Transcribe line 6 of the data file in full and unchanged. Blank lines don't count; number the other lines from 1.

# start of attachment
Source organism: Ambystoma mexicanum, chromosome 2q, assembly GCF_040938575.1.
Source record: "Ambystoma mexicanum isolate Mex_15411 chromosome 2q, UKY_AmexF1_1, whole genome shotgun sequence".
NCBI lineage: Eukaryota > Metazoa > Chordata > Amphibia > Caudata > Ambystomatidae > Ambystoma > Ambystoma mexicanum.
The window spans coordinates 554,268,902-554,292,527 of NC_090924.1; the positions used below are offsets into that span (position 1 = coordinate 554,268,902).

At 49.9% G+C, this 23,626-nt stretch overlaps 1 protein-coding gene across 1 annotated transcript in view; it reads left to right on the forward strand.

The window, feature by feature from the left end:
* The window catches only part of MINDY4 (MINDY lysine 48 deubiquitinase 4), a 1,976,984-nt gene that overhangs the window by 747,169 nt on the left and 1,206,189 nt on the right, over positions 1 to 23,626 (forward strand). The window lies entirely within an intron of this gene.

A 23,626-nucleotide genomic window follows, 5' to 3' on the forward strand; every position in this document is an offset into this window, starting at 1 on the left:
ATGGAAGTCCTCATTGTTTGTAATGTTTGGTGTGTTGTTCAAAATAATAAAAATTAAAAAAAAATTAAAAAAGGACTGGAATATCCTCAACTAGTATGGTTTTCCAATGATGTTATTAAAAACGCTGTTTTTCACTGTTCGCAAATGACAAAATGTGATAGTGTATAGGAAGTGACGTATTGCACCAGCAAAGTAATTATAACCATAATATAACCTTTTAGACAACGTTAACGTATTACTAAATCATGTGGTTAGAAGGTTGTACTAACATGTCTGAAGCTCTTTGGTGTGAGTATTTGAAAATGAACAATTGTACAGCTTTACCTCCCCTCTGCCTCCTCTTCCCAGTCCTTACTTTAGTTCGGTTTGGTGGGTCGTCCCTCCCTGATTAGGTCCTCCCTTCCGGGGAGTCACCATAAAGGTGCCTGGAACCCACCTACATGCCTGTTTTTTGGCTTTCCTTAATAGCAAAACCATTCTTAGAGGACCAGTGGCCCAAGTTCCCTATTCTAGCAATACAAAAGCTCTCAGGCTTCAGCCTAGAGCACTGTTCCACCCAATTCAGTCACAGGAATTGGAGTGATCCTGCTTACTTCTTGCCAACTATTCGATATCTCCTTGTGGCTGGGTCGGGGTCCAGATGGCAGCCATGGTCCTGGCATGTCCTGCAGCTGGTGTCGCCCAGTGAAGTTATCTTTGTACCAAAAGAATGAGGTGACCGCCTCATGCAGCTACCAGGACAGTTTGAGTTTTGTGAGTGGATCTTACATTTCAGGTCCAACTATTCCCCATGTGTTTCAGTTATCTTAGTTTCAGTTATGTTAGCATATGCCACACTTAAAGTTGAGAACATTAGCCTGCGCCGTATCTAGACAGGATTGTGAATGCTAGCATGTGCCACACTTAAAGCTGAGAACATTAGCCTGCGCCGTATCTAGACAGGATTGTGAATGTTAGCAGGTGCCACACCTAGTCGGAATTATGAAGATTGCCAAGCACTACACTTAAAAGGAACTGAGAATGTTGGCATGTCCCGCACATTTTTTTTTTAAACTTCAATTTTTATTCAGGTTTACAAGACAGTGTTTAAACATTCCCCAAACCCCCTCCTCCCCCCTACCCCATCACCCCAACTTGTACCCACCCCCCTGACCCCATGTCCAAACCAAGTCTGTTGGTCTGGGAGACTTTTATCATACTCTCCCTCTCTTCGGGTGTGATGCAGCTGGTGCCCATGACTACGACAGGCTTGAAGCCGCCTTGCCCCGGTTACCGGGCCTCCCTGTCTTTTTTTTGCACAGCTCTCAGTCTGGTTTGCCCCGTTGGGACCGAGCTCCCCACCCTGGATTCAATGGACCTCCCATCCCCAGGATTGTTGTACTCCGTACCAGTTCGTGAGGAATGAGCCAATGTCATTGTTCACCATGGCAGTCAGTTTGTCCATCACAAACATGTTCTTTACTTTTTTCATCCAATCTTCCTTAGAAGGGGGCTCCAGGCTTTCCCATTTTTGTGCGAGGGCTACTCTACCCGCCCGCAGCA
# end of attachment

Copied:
The window, feature by feature from the left end: